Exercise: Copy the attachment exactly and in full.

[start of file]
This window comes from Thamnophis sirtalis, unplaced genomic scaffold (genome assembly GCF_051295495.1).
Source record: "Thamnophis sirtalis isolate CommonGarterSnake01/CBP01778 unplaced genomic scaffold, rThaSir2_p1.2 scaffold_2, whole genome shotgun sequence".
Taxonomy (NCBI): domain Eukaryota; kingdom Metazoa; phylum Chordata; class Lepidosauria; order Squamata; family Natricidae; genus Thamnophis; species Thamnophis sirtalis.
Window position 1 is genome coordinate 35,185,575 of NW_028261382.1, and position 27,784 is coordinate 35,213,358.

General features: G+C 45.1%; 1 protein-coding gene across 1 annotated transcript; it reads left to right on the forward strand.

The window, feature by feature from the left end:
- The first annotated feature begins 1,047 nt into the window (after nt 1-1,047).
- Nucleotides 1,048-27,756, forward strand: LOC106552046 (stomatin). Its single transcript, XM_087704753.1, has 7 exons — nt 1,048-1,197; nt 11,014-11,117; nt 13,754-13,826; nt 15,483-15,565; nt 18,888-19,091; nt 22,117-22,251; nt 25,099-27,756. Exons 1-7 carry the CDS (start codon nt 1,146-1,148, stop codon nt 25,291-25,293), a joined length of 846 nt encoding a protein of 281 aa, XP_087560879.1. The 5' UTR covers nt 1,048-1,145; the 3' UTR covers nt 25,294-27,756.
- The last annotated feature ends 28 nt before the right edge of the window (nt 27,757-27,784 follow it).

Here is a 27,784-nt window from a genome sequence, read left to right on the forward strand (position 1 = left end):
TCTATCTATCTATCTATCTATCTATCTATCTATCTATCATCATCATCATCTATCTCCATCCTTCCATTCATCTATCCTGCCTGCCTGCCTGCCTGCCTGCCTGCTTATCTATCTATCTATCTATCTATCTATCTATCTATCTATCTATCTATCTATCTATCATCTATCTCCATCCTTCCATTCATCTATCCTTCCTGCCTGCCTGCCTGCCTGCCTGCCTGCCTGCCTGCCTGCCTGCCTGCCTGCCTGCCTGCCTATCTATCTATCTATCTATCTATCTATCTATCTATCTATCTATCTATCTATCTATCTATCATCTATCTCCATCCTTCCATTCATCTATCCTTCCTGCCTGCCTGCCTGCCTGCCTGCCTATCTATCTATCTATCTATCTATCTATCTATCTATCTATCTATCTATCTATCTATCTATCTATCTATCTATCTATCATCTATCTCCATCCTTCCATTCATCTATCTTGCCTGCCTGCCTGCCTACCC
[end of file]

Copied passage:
This window comes from Thamnophis sirtalis, unplaced genomic scaffold (genome assembly GCF_051295495.1).
Source record: "Thamnophis sirtalis isolate CommonGarterSnake01/CBP01778 unplaced genomic scaffold, rThaSir2_p1.2 scaffold_2, whole genome shotgun sequence".
Taxonomy (NCBI): domain Eukaryota; kingdom Metazoa; phylum Chordata; class Lepidosauria; order Squamata; family Natricidae; genus Thamnophis; species Thamnophis sirtalis.
Window position 1 is genome coordinate 35,185,575 of NW_028261382.1, and position 27,784 is coordinate 35,213,358.

General features: G+C 45.1%; 1 protein-coding gene across 1 annotated transcript; it reads left to right on the forward strand.

The window, feature by feature from the left end:
- The first annotated feature begins 1,047 nt into the window (after nt 1-1,047).
- Nucleotides 1,048-27,756, forward strand: LOC106552046 (stomatin). Its single transcript, XM_087704753.1, has 7 exons — nt 1,048-1,197; nt 11,014-11,117; nt 13,754-13,826; nt 15,483-15,565; nt 18,888-19,091; nt 22,117-22,251; nt 25,099-27,756. Exons 1-7 carry the CDS (start codon nt 1,146-1,148, stop codon nt 25,291-25,293), a joined length of 846 nt encoding a protein of 281 aa, XP_087560879.1. The 5' UTR covers nt 1,048-1,145; the 3' UTR covers nt 25,294-27,756.
- The last annotated feature ends 28 nt before the right edge of the window (nt 27,757-27,784 follow it).

Here is a 27,784-nt window from a genome sequence, read left to right on the forward strand (position 1 = left end):
TCTATCTATCTATCTATCTATCTATCTATCTATCTATCATCATCATCATCTATCTCCATCCTTCCATTCATCTATCCTGCCTGCCTGCCTGCCTGCCTGCCTGCTTATCTATCTATCTATCTATCTATCTATCTATCTATCTATCTATCTATCTATCTATCATCTATCTCCATCCTTCCATTCATCTATCCTTCCTGCCTGCCTGCCTGCCTGCCTGCCTGCCTGCCTGCCTGCCTGCCTGCCTGCCTGCCTGCCTATCTATCTATCTATCTATCTATCTATCTATCTATCTATCTATCTATCTATCTATCTATCATCTATCTCCATCCTTCCATTCATCTATCCTTCCTGCCTGCCTGCCTGCCTGCCTGCCTATCTATCTATCTATCTATCTATCTATCTATCTATCTATCTATCTATCTATCTATCTATCTATCTATCTATCTATCATCTATCTCCATCCTTCCATTCATCTATCTTGCCTGCCTGCCTGCCTACCC